Vanderbilt Law Review

First Page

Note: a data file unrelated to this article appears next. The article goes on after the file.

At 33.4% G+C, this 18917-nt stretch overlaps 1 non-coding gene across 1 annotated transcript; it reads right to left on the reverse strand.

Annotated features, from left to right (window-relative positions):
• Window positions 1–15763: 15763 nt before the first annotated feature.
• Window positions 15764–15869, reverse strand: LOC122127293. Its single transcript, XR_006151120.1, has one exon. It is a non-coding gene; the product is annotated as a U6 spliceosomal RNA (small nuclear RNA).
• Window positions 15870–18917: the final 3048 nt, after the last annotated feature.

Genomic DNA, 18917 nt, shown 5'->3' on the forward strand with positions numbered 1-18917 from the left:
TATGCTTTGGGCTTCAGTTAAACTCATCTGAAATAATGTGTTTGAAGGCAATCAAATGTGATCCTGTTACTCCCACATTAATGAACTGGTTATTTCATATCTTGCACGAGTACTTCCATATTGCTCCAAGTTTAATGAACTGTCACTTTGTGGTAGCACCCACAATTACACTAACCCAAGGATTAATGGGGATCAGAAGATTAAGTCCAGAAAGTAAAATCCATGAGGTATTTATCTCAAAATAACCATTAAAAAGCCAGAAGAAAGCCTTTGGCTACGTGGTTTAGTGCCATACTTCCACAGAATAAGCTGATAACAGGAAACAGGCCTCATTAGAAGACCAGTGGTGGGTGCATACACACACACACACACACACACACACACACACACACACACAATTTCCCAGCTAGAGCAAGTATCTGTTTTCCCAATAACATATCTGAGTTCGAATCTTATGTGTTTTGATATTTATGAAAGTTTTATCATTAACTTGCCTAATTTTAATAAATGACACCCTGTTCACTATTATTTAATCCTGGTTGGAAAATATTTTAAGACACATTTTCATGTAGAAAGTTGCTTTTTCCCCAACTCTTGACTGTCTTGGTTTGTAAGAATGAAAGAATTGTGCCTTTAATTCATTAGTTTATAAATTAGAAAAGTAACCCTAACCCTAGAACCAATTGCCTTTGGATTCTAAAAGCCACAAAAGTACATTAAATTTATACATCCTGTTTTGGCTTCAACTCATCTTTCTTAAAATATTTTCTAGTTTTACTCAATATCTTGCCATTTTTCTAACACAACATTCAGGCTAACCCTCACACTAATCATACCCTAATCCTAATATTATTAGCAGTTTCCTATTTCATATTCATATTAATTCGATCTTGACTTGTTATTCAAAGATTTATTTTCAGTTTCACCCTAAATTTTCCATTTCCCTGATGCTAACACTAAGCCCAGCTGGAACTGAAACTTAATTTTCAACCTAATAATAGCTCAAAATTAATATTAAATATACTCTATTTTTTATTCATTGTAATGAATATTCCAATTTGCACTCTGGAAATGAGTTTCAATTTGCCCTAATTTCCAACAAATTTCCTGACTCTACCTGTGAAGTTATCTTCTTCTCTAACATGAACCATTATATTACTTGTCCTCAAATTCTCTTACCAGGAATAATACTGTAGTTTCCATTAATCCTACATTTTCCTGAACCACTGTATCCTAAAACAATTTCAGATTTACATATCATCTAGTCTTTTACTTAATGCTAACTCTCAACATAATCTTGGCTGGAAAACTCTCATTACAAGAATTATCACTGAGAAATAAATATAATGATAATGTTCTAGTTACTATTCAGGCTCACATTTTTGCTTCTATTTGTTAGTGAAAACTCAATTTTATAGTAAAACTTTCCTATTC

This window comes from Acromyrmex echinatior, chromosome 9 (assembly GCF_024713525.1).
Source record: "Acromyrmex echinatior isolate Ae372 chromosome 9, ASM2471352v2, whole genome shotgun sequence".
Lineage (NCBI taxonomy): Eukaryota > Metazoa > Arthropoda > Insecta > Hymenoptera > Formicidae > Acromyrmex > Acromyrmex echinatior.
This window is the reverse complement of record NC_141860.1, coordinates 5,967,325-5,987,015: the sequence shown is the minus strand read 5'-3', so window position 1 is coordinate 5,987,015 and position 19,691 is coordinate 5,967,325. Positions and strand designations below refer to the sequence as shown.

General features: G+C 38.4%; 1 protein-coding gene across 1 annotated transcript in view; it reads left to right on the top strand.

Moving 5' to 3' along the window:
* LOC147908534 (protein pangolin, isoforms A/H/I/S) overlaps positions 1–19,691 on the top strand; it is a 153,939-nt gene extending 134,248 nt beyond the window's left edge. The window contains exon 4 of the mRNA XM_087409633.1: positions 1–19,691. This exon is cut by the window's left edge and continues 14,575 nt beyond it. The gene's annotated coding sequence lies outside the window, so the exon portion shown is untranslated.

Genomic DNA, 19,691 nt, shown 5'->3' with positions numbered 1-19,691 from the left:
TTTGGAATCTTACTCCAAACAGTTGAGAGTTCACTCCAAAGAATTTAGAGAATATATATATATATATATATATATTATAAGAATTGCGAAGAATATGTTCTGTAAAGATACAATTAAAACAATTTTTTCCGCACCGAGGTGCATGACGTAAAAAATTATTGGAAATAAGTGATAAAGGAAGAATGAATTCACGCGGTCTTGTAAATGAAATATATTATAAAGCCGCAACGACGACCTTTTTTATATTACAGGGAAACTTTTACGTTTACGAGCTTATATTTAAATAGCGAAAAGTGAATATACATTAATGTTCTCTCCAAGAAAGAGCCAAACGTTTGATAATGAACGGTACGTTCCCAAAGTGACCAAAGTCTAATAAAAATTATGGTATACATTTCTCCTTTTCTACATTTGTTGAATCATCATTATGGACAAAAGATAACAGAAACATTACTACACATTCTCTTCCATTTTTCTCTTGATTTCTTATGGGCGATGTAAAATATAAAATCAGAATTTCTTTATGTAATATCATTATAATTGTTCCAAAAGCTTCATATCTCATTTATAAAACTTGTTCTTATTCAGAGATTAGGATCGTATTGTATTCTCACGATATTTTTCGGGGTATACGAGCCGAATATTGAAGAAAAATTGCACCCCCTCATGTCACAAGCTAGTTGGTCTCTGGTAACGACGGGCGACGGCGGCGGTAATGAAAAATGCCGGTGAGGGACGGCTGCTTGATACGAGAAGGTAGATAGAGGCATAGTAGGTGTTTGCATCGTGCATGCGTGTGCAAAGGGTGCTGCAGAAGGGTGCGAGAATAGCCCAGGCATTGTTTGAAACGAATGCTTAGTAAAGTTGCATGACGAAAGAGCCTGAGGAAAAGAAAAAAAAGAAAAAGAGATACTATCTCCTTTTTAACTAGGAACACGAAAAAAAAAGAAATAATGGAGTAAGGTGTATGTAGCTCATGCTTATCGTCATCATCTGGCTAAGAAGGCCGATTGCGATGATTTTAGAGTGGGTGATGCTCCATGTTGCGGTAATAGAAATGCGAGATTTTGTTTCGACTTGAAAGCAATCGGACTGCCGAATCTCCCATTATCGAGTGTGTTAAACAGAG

This Note will discuss the relatively recent development and current prevalence of one alternative: the life sentence without benefit of parole, commonly called life-without-parole (LWOP). Life-without-parole is the penultimate penalty, meaning in theory the incarceration of convicts for their natural lives without the possibility of release on parole. In practice, LWOP generally means what it says, although various states do retain some release mechanisms for LWOP inmates, like executive commutation or a set term of years. The idea of jailing individuals for the rest of their lives is at least as old in the Western legal tradition as the Tower of London or the Bastille. In the United States, however,such a penalty historically has not been particularly popular. The constitutional system of government in the United States never has allowed persons to be summarily locked away. The American concept of prisons traditionally has been that they exist for rehabilitation and release as much as for incarceration.'